Also On: PS4, PC
When I think of games like Gone Home, Firewatch, and Everybody’s Gone to the Rapture, I think of a few things. I think of great, interesting narratives. I think of complex emotional themes. I think of richly imagined worlds. I think of tones that are both slightly unsettling but also utterly engrossing. In the case of the latter two, I think of gorgeous graphics. Basically, when I think of those three titles. I think of games for which I have a deep and abiding affection.
And when I think of The Park, I think of none of those things.
The only thing they have in common, really, is that they all fall under the umbrella of “walking simulators”. And while I’m not crazy about that term when it comes to those other games — I find it far too needlessly reductive, and usually accompanied by sneering judgments on what is and isn’t a game — it pretty much applies perfectly to The Park. After all, the entire game essentially consists of you going from Point A to Point B, picking up narrative device X that furthers the plot along the way. There’s no room for exploration, and no room for meaningful interaction. You just walk in a straight line until the end credits roll.
On the upside, I guess, you can do it all in one sitting. The Park clocks in at well under two hours — significantly less if you run rather than walk — which means that however horrible it may be, you at least don’t have to spend too much time with it.
I still contend, however, that even 90 to 120 minutes is too much to devote to this junk. Your time would be better spent playing almost literally anything else. All you get here is an ugly, incomprehensible mess that tries — and fails — to scare you into believing that you’ve just experienced something other than that.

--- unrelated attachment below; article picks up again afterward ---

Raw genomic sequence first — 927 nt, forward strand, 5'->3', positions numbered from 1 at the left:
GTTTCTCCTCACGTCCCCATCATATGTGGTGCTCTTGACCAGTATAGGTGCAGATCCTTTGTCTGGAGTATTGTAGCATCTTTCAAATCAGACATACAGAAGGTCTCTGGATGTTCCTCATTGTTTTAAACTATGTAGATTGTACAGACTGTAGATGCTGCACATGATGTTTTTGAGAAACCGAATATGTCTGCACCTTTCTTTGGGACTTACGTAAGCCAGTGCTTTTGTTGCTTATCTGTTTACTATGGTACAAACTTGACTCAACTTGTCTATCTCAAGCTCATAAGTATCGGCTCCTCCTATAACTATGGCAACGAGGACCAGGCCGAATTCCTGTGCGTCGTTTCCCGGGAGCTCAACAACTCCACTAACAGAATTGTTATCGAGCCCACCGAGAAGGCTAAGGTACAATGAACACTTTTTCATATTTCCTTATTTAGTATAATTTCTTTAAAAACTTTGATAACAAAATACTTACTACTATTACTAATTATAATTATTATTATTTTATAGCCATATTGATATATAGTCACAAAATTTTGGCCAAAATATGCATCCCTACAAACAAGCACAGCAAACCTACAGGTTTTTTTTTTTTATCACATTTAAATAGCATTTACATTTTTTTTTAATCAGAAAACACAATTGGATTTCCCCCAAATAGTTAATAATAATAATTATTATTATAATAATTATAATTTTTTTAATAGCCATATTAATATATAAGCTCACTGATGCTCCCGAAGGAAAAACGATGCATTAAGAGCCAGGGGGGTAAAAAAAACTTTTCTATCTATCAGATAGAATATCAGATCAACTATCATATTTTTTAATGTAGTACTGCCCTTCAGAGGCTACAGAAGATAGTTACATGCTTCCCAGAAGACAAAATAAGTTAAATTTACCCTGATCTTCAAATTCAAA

The main problem, I suspect, is that not even The Park’s developers knew what they were aiming for when they created their game. They couldn’t seem to decide whether they wanted to make it something about one woman’s drug- and mental illness-fueled descent into madness, or a scary story about a haunted, murder-inducing theme park. In the end, they opted to split the difference and go for both, leading to a story that doesn’t make a whole lot of sense, and isn’t all that engaging to begin with. It doesn’t help matters much that the main character — really, the only character here — isn’t particularly interesting, so you never really have much reason to care what happens to her.
Nor does it help that the game — to be blunt — thoroughly sucks in the visual department. The few glimpses you get of the main character make her look like a barely-human monstrosity; I’d say that she gets caught in the uncanny valley, but the reality is she doesn’t come anywhere close to looking like a real human being. Seeing as she’s supposed to, that’s a bad thing. The world in which the game takes place isn’t that much better. Seeing as The Park’s events take place at night, there should be a built-in reason for everything looking dark and shadowy, but somehow, the way everything is designed, it just looks dulled and half-sketched. To top things off, you’re expected to learn the game’s story by reading letters and notes scattered throughout the titular park, except the writing is tiny and there’s no way to zoom in or have it read, which means it takes real effort to figure out what’s on the screen.
Now, if anything about this game was interesting, I might say that the effort was worth it. The fact is, however, that it’s not. The Park is a lousy game that doesn’t have any redeeming qualities, but it still isn’t terrible enough that it at least has a “so bad it’s good” trainwreck quality. No, The Park is just so bad that it’s bad, and there’s no reason for anyone, ever, to pick it up.